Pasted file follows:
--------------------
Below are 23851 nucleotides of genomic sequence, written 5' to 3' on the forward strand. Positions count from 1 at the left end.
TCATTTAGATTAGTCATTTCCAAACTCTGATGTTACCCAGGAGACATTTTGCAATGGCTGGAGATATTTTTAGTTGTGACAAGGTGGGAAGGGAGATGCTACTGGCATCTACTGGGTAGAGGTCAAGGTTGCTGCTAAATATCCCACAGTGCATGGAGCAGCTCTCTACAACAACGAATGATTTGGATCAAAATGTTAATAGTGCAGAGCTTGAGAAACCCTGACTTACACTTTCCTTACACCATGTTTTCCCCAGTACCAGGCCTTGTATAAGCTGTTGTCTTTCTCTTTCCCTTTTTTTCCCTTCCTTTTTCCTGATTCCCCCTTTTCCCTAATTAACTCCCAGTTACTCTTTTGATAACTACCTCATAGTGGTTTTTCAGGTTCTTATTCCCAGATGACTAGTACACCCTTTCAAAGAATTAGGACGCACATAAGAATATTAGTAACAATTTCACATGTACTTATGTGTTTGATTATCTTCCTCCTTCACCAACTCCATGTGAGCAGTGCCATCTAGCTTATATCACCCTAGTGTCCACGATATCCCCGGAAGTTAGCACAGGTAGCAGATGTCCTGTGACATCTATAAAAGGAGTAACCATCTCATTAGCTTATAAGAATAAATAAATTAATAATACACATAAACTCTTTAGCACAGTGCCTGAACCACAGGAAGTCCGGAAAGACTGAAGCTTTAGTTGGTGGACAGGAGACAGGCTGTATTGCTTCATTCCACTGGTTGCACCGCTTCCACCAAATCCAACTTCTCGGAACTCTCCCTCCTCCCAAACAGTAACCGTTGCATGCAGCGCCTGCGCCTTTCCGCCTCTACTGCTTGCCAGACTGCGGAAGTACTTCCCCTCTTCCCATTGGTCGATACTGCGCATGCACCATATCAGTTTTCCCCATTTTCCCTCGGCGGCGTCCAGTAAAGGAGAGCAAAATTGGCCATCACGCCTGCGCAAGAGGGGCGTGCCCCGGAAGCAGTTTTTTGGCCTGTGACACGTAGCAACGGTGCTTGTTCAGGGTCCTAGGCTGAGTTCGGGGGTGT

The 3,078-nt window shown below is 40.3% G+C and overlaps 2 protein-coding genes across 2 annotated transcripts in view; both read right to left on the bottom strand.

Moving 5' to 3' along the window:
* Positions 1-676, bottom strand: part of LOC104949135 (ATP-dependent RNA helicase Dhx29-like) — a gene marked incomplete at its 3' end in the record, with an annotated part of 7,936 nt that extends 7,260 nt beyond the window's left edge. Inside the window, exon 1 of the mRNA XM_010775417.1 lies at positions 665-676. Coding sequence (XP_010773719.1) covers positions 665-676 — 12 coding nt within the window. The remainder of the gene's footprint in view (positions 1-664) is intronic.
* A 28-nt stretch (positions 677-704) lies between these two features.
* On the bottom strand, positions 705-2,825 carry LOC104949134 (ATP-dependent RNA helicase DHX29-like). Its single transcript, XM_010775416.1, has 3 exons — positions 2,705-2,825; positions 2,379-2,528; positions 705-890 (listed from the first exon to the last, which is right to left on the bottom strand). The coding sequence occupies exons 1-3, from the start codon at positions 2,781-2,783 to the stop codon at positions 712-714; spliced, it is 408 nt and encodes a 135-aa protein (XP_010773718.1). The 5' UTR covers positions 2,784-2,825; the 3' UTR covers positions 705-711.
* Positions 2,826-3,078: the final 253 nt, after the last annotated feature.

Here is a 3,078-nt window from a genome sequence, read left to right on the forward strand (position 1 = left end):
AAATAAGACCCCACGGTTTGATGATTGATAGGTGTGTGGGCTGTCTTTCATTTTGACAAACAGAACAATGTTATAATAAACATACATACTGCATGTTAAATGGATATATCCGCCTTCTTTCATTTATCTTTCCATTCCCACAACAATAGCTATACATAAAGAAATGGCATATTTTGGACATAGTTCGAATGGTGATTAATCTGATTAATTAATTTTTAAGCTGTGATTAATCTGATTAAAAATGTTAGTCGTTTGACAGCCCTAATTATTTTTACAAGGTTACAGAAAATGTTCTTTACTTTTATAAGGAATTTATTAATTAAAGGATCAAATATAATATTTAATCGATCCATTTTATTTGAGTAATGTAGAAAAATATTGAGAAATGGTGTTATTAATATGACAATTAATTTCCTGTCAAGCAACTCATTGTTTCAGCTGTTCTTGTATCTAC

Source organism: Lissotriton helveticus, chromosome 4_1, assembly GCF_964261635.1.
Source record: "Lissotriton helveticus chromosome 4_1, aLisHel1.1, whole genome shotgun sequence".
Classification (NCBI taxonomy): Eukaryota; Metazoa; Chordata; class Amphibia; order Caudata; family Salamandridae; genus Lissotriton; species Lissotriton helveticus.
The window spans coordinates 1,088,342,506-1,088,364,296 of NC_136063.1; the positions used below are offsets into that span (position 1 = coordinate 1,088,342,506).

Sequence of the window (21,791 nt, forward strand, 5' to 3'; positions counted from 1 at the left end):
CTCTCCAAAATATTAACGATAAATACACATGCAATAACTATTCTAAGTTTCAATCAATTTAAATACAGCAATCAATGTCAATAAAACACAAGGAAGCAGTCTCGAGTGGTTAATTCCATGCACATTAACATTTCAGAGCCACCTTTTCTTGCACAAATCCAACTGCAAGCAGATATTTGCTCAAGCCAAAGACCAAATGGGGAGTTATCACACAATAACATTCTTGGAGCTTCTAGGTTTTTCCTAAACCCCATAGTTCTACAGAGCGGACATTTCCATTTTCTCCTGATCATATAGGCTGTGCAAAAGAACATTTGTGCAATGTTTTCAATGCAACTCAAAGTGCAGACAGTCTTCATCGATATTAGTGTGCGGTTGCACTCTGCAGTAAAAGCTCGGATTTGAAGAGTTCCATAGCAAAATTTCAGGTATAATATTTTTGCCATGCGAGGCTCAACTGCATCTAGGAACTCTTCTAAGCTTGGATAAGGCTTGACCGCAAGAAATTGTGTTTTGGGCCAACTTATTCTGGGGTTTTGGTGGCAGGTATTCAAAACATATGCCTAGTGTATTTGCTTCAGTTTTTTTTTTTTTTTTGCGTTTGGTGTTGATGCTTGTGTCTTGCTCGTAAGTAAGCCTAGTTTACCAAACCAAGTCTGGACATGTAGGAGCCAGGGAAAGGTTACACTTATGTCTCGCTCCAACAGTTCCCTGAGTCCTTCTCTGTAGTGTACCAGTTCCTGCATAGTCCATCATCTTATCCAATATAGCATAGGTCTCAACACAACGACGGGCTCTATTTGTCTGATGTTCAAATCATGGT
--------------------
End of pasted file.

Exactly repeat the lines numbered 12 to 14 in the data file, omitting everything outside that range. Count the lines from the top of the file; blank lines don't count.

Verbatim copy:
Source record: "Lissotriton helveticus chromosome 4_1, aLisHel1.1, whole genome shotgun sequence".
Classification (NCBI taxonomy): Eukaryota; Metazoa; Chordata; class Amphibia; order Caudata; family Salamandridae; genus Lissotriton; species Lissotriton helveticus.
The window spans coordinates 1,088,342,506-1,088,364,296 of NC_136063.1; the positions used below are offsets into that span (position 1 = coordinate 1,088,342,506).